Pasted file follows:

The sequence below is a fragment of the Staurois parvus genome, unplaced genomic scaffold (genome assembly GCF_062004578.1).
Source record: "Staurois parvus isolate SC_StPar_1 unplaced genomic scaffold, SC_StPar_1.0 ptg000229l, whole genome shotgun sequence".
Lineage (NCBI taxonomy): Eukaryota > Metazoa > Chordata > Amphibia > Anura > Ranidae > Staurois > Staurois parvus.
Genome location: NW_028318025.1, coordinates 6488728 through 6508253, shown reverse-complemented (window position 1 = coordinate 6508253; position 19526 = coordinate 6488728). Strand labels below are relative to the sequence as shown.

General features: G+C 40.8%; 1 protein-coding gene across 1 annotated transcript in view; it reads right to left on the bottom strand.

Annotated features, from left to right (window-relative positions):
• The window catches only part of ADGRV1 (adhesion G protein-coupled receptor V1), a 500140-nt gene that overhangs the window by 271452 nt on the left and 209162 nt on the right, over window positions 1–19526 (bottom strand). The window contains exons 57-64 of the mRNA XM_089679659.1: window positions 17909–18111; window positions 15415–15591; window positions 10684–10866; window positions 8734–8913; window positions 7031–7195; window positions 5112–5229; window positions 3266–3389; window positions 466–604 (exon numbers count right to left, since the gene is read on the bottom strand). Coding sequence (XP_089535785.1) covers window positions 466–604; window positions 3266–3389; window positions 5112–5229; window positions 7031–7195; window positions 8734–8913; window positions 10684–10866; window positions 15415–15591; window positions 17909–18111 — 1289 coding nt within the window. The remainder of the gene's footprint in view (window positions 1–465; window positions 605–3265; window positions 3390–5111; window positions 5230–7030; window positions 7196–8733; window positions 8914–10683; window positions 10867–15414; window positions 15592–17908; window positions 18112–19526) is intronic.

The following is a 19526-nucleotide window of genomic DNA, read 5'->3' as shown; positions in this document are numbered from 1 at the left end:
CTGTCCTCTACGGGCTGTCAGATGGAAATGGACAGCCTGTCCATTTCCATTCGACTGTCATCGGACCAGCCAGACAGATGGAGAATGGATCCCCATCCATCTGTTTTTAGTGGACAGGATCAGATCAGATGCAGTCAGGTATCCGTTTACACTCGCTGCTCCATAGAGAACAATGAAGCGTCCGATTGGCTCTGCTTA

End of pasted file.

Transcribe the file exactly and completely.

The sequence below is a fragment of the Staurois parvus genome, unplaced genomic scaffold (genome assembly GCF_062004578.1).
Source record: "Staurois parvus isolate SC_StPar_1 unplaced genomic scaffold, SC_StPar_1.0 ptg000229l, whole genome shotgun sequence".
Lineage (NCBI taxonomy): Eukaryota > Metazoa > Chordata > Amphibia > Anura > Ranidae > Staurois > Staurois parvus.
Genome location: NW_028318025.1, coordinates 6488728 through 6508253, shown reverse-complemented (window position 1 = coordinate 6508253; position 19526 = coordinate 6488728). Strand labels below are relative to the sequence as shown.

General features: G+C 40.8%; 1 protein-coding gene across 1 annotated transcript in view; it reads right to left on the bottom strand.

Annotated features, from left to right (window-relative positions):
• The window catches only part of ADGRV1 (adhesion G protein-coupled receptor V1), a 500140-nt gene that overhangs the window by 271452 nt on the left and 209162 nt on the right, over window positions 1–19526 (bottom strand). The window contains exons 57-64 of the mRNA XM_089679659.1: window positions 17909–18111; window positions 15415–15591; window positions 10684–10866; window positions 8734–8913; window positions 7031–7195; window positions 5112–5229; window positions 3266–3389; window positions 466–604 (exon numbers count right to left, since the gene is read on the bottom strand). Coding sequence (XP_089535785.1) covers window positions 466–604; window positions 3266–3389; window positions 5112–5229; window positions 7031–7195; window positions 8734–8913; window positions 10684–10866; window positions 15415–15591; window positions 17909–18111 — 1289 coding nt within the window. The remainder of the gene's footprint in view (window positions 1–465; window positions 605–3265; window positions 3390–5111; window positions 5230–7030; window positions 7196–8733; window positions 8914–10683; window positions 10867–15414; window positions 15592–17908; window positions 18112–19526) is intronic.

The following is a 19526-nucleotide window of genomic DNA, read 5'->3' as shown; positions in this document are numbered from 1 at the left end:
CTGTCCTCTACGGGCTGTCAGATGGAAATGGACAGCCTGTCCATTTCCATTCGACTGTCATCGGACCAGCCAGACAGATGGAGAATGGATCCCCATCCATCTGTTTTTAGTGGACAGGATCAGATCAGATGCAGTCAGGTATCCGTTTACACTCGCTGCTCCATAGAGAACAATGAAGCGTCCGATTGGCTCTGCTTA